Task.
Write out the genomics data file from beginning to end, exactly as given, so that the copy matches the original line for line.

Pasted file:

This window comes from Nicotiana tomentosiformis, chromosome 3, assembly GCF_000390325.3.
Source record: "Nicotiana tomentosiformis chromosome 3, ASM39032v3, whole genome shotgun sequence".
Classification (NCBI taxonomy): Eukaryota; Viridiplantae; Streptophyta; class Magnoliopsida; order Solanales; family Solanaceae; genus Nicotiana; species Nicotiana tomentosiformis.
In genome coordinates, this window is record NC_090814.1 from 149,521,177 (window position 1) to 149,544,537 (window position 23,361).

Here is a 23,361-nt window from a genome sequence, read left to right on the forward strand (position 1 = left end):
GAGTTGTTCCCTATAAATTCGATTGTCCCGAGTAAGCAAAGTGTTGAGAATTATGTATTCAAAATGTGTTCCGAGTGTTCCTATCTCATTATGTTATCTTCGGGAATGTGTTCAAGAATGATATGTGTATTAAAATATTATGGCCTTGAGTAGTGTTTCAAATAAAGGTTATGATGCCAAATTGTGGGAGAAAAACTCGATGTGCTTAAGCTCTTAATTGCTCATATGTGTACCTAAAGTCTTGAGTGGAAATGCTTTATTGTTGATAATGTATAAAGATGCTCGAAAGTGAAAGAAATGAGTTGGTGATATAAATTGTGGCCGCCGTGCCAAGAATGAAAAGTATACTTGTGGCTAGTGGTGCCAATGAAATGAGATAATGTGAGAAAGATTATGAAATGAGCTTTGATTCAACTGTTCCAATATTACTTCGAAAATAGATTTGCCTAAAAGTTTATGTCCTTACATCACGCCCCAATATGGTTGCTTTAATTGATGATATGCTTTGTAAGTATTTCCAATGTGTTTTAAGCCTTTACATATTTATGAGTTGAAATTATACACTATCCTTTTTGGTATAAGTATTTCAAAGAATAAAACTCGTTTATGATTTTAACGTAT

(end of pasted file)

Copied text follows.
This window comes from Nicotiana tomentosiformis, chromosome 3, assembly GCF_000390325.3.
Source record: "Nicotiana tomentosiformis chromosome 3, ASM39032v3, whole genome shotgun sequence".
Classification (NCBI taxonomy): Eukaryota; Viridiplantae; Streptophyta; class Magnoliopsida; order Solanales; family Solanaceae; genus Nicotiana; species Nicotiana tomentosiformis.
In genome coordinates, this window is record NC_090814.1 from 149,521,177 (window position 1) to 149,544,537 (window position 23,361).

Here is a 23,361-nt window from a genome sequence, read left to right on the forward strand (position 1 = left end):
GAGTTGTTCCCTATAAATTCGATTGTCCCGAGTAAGCAAAGTGTTGAGAATTATGTATTCAAAATGTGTTCCGAGTGTTCCTATCTCATTATGTTATCTTCGGGAATGTGTTCAAGAATGATATGTGTATTAAAATATTATGGCCTTGAGTAGTGTTTCAAATAAAGGTTATGATGCCAAATTGTGGGAGAAAAACTCGATGTGCTTAAGCTCTTAATTGCTCATATGTGTACCTAAAGTCTTGAGTGGAAATGCTTTATTGTTGATAATGTATAAAGATGCTCGAAAGTGAAAGAAATGAGTTGGTGATATAAATTGTGGCCGCCGTGCCAAGAATGAAAAGTATACTTGTGGCTAGTGGTGCCAATGAAATGAGATAATGTGAGAAAGATTATGAAATGAGCTTTGATTCAACTGTTCCAATATTACTTCGAAAATAGATTTGCCTAAAAGTTTATGTCCTTACATCACGCCCCAATATGGTTGCTTTAATTGATGATATGCTTTGTAAGTATTTCCAATGTGTTTTAAGCCTTTACATATTTATGAGTTGAAATTATACACTATCCTTTTTGGTATAAGTATTTCAAAGAATAAAACTCGTTTATGATTTTAACGTAT